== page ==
I think that they were asleep and are just grabbing at straws with the excuse about the laptops. At least “engrossed in work on my laptop” sounds better than saying, “yeah, we dozed off for a while.” I mean, come on, even when I’m deeply engrossed in work on my laptop, I’ll answer the phone. But I might not answer it if I’m taking a nap.

A
Guest
Seems most people think these guys were sleeping. I don’t know A320 avionics but from what I’ve heard in the media, there would be an audible as they approached their destination. How could something like that, let alone repeated radio contact, not wake you up, but a call from a FA did? I can for sure believe these guys were asleep, but that deep of a sleep? There have been way bigger incidents in the cockpit than sleeping at cruising altitude…or heated discussions if you will. Some famous incidents come to mind…Delta 1141, Eastern 401, etc. All in all I… Read more »
chris.pc
Guest

I don’t doubt their story. they screwed up. what I am less sure about is what should happen in this case: fire them for one mistake after a long career (which sounds harsh and unfair) or let it slide with a reprimand (makes me uncomfortable being their next passenger)?

jaybru
Member
I’m sure the pilots of the world are holding their sides laughing at us trying to figure out what went on. “If they only knew!” One of the joys of flying UA is listening in on Channel 9. I never miss a second, and am always trying to figure out what is going on. Pilots getting the next ATC frequency. even the Center, all wrong. ATC calling an airliner over and over and getting no reponse as you are looking out the window and whoosh, some large aircraft goes racing by. And my favorite, ATC talking to an Air France… Read more »
Andrew
Guest

The first clue to investigators should’ve been when, sometime after midnight, with the plane parked for the evening, the pilot emerged from the cockpit, hat and tie askew, thrust his arms into the air and yawned in a profound stretch; Scratching at an armpit, he exclaimed, “Man! Truly epic nap. Once we got over Nebraska I was just dead to the world…. hey, where is everyone?”

NM
Guest

“Joey, have you ever been in a Turkish prison?”

Gray
Guest

Airplanes have to carry enough fuel for an airport diversion, plus 45 minutes extra minutes extra, in addition. I doubt it the flight had continued “for any longer,” that fuel would’ve been a problem. I think that’s a bit alarmist to mention fuel as an issue.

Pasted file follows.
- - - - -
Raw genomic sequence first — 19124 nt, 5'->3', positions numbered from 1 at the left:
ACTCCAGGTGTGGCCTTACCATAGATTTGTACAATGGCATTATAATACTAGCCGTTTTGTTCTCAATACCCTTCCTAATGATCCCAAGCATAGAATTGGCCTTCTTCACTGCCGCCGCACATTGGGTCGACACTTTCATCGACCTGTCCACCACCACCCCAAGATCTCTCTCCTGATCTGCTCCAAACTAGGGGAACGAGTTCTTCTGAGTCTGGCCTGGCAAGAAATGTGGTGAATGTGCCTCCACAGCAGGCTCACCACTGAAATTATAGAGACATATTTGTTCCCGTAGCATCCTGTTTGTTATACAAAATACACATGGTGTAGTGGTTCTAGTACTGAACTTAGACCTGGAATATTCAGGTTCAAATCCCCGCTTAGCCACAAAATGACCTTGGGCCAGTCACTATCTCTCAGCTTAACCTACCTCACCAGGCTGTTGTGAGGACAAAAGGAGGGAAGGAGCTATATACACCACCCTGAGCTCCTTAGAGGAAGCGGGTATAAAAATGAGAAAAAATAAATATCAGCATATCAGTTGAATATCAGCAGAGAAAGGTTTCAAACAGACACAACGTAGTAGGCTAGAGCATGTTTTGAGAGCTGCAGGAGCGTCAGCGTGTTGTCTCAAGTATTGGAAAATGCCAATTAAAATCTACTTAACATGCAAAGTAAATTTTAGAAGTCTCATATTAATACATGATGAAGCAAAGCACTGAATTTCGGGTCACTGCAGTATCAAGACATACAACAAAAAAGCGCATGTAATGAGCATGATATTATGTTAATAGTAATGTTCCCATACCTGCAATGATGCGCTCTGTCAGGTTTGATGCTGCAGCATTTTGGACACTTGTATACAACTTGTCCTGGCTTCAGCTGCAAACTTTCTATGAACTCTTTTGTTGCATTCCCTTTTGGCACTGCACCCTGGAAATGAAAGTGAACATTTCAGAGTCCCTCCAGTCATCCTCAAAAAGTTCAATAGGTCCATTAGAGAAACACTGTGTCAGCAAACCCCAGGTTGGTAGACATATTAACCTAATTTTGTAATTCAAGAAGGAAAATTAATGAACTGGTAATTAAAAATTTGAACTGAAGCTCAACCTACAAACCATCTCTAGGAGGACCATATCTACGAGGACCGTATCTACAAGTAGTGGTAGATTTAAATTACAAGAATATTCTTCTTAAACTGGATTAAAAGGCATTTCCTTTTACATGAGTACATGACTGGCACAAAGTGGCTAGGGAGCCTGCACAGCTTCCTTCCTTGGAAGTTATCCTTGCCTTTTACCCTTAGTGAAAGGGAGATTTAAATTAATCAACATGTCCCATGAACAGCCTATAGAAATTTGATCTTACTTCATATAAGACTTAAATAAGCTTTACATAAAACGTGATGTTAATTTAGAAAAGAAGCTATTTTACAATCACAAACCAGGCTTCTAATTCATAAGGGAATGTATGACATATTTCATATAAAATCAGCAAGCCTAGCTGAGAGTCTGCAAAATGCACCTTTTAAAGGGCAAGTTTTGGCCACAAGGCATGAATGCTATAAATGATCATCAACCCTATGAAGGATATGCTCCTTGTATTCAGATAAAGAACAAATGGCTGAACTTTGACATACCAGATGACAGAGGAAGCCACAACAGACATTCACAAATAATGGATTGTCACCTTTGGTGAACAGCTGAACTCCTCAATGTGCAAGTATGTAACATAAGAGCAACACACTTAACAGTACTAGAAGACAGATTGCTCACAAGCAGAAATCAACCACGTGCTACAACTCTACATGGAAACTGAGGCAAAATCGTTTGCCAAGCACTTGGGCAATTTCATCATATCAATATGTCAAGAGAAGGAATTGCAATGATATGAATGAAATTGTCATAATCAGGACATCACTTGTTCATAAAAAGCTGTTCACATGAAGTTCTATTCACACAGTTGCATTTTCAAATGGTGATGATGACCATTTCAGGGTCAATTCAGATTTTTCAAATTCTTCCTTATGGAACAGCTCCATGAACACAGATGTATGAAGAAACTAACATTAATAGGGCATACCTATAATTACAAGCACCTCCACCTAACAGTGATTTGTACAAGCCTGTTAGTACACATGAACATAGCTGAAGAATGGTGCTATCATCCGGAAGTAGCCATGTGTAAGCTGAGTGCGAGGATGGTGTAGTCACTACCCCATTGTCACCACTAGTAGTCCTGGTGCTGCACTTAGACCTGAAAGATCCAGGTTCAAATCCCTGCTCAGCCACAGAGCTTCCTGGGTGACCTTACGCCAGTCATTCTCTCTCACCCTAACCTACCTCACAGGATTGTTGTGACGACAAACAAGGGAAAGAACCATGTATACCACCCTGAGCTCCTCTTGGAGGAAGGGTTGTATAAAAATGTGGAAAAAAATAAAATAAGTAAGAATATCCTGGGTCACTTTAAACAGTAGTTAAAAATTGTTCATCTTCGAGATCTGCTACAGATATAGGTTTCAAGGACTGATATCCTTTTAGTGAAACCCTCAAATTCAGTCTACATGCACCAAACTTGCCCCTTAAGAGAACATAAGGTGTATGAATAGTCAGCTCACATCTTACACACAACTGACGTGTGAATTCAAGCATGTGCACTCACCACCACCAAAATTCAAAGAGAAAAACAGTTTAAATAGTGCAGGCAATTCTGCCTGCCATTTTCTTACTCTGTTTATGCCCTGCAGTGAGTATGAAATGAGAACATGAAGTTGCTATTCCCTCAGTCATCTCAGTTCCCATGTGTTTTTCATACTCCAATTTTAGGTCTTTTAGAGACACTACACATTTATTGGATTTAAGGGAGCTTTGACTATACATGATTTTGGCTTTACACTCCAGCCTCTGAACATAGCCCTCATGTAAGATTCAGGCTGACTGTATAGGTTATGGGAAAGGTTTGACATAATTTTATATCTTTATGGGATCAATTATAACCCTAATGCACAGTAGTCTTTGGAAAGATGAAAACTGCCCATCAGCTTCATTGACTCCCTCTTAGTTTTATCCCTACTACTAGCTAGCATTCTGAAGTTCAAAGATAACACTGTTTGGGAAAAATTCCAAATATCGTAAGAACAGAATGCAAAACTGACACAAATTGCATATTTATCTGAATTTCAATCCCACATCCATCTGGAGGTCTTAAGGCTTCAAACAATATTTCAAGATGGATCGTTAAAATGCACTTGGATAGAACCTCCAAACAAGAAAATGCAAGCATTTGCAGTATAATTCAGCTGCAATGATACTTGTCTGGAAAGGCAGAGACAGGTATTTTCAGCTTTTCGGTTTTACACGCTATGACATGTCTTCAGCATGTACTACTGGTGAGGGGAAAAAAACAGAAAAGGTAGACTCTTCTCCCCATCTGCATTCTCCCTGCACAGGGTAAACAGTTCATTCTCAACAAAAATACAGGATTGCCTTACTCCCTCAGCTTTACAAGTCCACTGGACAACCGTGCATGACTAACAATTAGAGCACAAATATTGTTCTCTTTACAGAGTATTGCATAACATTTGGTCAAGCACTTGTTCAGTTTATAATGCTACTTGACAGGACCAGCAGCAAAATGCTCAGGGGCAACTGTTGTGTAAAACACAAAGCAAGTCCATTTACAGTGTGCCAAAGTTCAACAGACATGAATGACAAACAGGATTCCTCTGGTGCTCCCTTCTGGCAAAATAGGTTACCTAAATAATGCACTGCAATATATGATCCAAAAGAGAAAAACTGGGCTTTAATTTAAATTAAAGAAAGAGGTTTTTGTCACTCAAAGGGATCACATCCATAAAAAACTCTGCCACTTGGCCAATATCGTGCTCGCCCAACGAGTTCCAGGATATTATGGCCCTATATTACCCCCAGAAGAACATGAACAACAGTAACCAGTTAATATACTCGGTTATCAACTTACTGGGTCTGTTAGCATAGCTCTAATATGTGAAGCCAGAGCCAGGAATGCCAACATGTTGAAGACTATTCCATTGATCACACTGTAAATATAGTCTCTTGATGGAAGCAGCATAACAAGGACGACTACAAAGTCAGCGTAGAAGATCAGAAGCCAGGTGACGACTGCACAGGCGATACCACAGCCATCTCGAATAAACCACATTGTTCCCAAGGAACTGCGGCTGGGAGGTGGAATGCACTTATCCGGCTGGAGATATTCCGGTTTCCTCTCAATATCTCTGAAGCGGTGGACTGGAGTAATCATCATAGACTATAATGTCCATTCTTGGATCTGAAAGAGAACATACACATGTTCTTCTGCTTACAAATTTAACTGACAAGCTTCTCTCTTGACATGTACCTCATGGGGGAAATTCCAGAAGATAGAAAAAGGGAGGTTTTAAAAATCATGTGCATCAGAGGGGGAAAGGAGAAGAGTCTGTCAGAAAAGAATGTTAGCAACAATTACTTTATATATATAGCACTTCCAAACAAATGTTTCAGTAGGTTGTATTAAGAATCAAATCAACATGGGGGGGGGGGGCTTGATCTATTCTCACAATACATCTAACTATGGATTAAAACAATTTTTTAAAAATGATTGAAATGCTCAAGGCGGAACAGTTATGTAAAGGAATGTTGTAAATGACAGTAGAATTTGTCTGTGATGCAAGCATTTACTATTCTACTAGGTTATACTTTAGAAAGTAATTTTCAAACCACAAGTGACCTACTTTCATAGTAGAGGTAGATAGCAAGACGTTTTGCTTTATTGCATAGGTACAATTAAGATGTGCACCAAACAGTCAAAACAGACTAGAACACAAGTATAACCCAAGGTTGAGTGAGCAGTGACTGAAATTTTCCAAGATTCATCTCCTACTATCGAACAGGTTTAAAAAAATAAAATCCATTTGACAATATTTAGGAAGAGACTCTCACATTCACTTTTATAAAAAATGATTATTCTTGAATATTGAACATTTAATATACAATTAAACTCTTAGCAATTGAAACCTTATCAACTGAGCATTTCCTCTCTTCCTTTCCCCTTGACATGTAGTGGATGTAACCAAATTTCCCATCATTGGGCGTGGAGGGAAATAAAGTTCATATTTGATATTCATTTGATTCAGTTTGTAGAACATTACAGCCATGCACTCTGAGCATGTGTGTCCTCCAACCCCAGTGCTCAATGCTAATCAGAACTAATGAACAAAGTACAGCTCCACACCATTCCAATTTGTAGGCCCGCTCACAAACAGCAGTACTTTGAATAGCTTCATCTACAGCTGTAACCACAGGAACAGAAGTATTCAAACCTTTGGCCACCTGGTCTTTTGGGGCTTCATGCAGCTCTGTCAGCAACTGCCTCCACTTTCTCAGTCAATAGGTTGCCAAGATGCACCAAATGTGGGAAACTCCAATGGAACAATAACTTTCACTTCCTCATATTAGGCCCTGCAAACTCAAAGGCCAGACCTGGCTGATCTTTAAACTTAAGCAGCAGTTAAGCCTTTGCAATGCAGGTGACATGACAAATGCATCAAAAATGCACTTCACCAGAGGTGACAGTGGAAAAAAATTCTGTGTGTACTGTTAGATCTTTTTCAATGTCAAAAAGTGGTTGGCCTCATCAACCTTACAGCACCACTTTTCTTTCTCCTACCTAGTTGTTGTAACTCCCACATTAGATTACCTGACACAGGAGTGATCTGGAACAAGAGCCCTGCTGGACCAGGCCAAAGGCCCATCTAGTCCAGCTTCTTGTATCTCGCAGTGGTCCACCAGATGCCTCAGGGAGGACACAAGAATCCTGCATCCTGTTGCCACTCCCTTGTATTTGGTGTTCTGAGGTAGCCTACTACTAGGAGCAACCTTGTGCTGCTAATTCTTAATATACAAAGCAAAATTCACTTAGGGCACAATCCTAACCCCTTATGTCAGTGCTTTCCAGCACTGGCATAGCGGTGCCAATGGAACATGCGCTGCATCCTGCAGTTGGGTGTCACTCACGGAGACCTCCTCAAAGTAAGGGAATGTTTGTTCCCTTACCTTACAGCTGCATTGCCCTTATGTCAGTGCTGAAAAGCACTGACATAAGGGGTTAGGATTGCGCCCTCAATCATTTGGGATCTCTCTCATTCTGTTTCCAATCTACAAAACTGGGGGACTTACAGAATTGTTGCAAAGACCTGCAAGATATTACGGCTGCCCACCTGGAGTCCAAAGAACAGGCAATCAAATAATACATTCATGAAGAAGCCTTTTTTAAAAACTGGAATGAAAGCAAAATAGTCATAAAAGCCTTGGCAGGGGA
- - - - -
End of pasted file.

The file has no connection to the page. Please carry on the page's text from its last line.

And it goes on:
Meredith
Guest

Oh, airplane humor…

Maybe they were getting it on?!?!

Greg Thomson
Guest
Johnny Jet- It must be nice to be so perfect as to judge others so well. Especially when having only part of the information. This will wash itself out appropriately. I will not judge these pilot’s actions as so many are so quick to do. It is very easy to make mistakes in the job. If they were truly disregarding company procedure they will be punished. Most pilots never expect to be treated like ‘gods’. We only ask that people realize we are just as prone to making mistakes as any other person in any other career. Our mistakes can… Read more »
david
Member

#1 Awesome reference to Airplane

#2 What is really bothering me about the coverage is the “did the tray cause the pilots to miss the airport?” NO NO NO! The pilots caused the pilots to miss the airport. Sleeping, conversation, arguing, playing twister, it doesn’t matter. They have the duty to do their jobs and the safety of the passengers and crew are at stake.

Wendi
Guest

Take away their seniority.

Consumer Mike
Guest
Pilots which are entrusted with the lives of passengers have the duty and responsibility to be alert and able to communicate with the ground and other aircraft AT ALL TIMES! There is absolutely no excuse for what these pilots did. This was the second major negative event for Delta in a week. The other was the plane that landed on the taxi-way instead of the runway. Delta needs to tighten up its show before something horrific happens. Screw the union, if any pilot screws up all they are going to do is send regrets! Bottom line; terminate the 2 pilots… Read more »
Chris
Guest
CF wrote: hdawg wrote: correct me if I’m wrong (but regarding the ted striker comedy …), however don’t FA’s have access to the cockpit through a door code sequence … whereas they can get in if the pilots are non-responsive in an emergency situation? If that’s true, it kind of defeats the purpose. Then a hijacker could get them to open the door, and I thought the point was to make it impenetrable. @Cranky, HDawg is correct, there is a number sequence for the FA’s to open the door. HOWEVER, there is a 5+ second gap at which point the… Read more »
Allen
Guest

While I want to be understanding like Greg, wasn’t the Tenerife disaster essentially caused by an experienced pilot who didn’t have any blemishes on his record making a big mistake? In this case it’s not so much making the mistake but the severity and implications of it.

trackback

[…] Street Journal has step-by-step recap.  Everybody is putting their thoughts out there, including The Cranky Flier and Jetwhine blogs.  There have been jokes and the happy ending to ease people’s […]

BJ
Guest